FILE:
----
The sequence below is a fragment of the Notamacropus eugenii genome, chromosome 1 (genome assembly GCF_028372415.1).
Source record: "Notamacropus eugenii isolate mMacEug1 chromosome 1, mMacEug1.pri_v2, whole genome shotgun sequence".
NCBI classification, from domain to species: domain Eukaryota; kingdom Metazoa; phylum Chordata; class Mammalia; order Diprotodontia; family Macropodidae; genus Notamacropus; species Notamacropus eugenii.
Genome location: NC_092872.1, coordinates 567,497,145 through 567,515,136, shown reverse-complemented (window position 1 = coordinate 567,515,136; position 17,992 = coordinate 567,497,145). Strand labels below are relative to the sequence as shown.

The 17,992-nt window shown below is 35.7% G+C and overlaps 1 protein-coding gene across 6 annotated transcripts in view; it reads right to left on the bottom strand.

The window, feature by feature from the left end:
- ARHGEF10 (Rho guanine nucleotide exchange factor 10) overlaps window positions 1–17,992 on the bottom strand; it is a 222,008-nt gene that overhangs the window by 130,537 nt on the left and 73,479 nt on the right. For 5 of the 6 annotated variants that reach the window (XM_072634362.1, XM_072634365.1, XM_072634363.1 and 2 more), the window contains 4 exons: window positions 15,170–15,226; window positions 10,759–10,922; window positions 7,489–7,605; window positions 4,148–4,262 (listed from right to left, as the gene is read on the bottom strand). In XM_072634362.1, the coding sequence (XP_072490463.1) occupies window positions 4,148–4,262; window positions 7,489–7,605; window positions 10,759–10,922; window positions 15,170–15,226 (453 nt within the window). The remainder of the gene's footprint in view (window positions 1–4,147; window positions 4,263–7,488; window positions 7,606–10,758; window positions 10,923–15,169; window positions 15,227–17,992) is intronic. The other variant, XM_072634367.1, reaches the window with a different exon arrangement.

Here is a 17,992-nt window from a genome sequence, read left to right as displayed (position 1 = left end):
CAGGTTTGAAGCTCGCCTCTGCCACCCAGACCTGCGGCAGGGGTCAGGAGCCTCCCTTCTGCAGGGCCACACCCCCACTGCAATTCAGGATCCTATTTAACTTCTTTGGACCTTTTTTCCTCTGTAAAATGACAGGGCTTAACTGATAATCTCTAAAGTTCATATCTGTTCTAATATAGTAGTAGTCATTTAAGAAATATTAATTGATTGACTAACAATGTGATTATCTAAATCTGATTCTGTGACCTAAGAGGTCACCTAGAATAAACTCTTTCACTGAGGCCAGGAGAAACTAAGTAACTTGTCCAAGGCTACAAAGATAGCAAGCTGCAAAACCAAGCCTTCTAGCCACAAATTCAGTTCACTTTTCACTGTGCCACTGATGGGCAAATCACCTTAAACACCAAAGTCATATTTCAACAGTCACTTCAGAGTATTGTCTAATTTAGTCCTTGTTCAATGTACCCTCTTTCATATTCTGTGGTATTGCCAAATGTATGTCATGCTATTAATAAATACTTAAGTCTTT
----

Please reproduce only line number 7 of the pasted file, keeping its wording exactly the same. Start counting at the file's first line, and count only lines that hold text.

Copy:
- ARHGEF10 (Rho guanine nucleotide exchange factor 10) overlaps window positions 1–17,992 on the bottom strand; it is a 222,008-nt gene that overhangs the window by 130,537 nt on the left and 73,479 nt on the right. For 5 of the 6 annotated variants that reach the window (XM_072634362.1, XM_072634365.1, XM_072634363.1 and 2 more), the window contains 4 exons: window positions 15,170–15,226; window positions 10,759–10,922; window positions 7,489–7,605; window positions 4,148–4,262 (listed from right to left, as the gene is read on the bottom strand). In XM_072634362.1, the coding sequence (XP_072490463.1) occupies window positions 4,148–4,262; window positions 7,489–7,605; window positions 10,759–10,922; window positions 15,170–15,226 (453 nt within the window). The remainder of the gene's footprint in view (window positions 1–4,147; window positions 4,263–7,488; window positions 7,606–10,758; window positions 10,923–15,169; window positions 15,227–17,992) is intronic. The other variant, XM_072634367.1, reaches the window with a different exon arrangement.